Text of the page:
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Using card-based games in semi-structured interviews

Rowley, Jennifer and Jones, Rosalind and Hanna, Sonya and Vasileiou, Magdalini (2010) Using card-based games in semi-structured interviews. [Conference or Workshop Item]

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Abstract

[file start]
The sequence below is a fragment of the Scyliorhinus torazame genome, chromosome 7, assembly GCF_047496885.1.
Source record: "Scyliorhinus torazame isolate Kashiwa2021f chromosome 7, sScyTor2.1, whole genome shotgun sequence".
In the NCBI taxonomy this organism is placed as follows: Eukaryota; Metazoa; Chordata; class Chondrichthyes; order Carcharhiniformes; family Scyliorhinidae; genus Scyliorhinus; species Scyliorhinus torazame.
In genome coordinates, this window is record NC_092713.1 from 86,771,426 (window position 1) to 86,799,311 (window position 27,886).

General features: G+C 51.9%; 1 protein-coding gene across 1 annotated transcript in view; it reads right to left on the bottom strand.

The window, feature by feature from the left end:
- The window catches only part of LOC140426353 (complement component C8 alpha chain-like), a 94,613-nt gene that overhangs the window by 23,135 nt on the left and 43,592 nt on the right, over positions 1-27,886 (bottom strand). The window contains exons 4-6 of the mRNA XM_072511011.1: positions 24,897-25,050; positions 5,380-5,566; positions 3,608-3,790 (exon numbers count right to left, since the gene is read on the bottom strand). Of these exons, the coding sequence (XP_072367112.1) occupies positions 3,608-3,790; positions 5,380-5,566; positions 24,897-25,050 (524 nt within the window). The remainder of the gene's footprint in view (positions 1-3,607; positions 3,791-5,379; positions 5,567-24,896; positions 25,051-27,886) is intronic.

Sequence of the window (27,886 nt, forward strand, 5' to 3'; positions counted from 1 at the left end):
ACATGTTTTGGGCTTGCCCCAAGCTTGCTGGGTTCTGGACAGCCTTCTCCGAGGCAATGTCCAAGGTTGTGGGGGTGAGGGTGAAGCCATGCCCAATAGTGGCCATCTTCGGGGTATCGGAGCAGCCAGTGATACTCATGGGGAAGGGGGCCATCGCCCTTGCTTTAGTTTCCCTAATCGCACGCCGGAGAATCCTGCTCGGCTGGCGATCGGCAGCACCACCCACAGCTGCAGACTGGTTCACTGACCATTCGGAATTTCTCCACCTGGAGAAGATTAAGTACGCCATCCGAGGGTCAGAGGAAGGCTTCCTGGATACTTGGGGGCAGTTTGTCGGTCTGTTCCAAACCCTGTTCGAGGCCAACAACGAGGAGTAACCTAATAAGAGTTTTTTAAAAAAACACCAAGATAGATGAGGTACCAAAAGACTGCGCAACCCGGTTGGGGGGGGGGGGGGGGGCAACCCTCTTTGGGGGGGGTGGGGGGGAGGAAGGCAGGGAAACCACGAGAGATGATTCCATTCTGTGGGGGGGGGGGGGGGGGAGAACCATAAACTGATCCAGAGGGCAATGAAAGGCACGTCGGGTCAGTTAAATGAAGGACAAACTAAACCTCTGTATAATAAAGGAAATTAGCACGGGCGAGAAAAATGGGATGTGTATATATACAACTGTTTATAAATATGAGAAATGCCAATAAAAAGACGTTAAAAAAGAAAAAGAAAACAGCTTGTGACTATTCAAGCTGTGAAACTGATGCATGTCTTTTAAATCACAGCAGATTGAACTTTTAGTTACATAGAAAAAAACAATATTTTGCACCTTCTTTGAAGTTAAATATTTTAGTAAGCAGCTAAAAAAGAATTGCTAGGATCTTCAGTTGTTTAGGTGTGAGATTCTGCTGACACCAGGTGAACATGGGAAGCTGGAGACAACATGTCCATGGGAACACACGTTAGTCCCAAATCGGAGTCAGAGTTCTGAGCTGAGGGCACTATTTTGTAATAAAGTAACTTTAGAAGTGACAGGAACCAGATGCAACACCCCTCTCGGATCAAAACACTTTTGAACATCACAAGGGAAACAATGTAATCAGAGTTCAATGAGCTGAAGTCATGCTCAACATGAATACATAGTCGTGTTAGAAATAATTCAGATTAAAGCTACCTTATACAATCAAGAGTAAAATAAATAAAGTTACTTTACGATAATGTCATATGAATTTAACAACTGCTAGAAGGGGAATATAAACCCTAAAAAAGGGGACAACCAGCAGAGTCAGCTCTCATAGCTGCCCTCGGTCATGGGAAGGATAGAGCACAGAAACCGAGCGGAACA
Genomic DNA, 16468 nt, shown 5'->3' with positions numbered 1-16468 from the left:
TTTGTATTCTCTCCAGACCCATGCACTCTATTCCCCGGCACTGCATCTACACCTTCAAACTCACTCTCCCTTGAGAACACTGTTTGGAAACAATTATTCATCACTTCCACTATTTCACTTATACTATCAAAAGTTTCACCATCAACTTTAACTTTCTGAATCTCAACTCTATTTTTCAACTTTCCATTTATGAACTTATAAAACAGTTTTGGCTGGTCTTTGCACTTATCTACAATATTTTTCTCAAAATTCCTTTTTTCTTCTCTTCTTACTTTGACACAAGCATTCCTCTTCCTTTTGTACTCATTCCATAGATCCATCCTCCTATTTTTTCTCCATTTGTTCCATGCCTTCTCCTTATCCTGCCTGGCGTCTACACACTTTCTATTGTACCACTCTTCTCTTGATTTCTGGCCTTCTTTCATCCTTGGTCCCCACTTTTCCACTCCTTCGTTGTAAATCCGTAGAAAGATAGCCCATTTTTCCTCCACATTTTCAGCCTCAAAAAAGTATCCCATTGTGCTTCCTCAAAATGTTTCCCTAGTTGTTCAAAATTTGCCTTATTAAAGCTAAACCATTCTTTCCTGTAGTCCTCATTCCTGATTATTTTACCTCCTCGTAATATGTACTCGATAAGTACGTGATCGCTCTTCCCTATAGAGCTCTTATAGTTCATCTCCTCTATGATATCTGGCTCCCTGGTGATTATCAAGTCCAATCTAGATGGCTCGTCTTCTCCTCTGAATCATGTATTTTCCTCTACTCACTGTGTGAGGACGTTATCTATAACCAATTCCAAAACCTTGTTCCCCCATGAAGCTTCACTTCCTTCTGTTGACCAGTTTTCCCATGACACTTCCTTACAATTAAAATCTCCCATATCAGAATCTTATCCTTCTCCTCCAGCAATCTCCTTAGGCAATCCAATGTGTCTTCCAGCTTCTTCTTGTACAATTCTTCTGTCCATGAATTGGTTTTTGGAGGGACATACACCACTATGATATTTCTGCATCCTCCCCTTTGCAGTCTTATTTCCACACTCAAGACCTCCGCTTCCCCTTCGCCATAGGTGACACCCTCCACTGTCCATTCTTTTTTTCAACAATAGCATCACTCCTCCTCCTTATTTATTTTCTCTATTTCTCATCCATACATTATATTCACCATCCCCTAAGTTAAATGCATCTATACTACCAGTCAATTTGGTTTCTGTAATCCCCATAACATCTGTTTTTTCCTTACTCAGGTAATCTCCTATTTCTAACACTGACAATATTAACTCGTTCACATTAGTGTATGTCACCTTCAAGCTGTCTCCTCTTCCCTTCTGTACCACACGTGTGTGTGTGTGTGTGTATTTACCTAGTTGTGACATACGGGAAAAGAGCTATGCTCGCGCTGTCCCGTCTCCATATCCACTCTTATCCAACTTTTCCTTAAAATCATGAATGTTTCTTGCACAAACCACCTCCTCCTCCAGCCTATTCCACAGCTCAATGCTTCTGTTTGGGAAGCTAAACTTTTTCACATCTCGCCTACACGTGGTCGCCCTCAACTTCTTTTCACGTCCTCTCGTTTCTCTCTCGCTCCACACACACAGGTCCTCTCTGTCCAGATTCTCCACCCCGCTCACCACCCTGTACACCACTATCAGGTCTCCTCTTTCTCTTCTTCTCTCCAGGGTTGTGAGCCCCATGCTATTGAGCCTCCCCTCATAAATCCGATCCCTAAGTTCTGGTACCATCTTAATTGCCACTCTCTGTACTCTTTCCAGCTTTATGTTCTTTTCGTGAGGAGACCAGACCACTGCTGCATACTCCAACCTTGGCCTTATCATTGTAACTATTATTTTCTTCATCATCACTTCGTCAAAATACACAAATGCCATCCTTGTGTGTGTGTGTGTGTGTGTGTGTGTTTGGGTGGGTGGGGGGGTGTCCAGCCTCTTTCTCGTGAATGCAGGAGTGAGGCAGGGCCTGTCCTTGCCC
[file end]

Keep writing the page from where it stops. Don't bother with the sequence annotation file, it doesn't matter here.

This paper reports on the use of the card-based game method in semi-structured interviews in three separate research projects. The essence of the method is simple; cards are created with words or images to represent the concepts or terms that are central to the topics in a semi-structured interview; the cards then act as visual cues to facilitate focus and prompt reflection. Of greater interest is the application of the approach in specific contexts, and the benefits that accrue from its application. This paper then reports on the use of the card game method in the following three research projects: Marketing in software SME’s – the method was used in interviews with owner/managers and employees to empirically test a theoretical qualitative framework and the dimensions of entrepreneurial marketing (EM); to generate definitions of the dimensions, to provide insights into attitudes and behaviours, and to assess firm priorities. Place brand management – the method was used in interviews with place brand managers to empirically confirm a theoretical model of the strategic place brand management process, to provide insights into the practice, extent of engagement, and issues and challenges in each branding component. The adoption and management of e-books in academic libraries – the method was used in interviews with academic librarians in order to test and establish a framework of the steps in e-book management, to explore the libraries’ current and future engagement with each of the steps, and, to identify problems and challenges. This research demonstrates that the card game method can be used to provide qualitative validation of theoretical models, and can be applied variously to elicit and explore definitions, priorities, processes, challenges, issues, difficulties, views on the future, and critical success factors. In conclusion, it is recommended that further use of the card game method and other innovative techniques that involve the interviewee in activities should be undertaken by other researchers, in order to explore and develop an understanding of their full potential.

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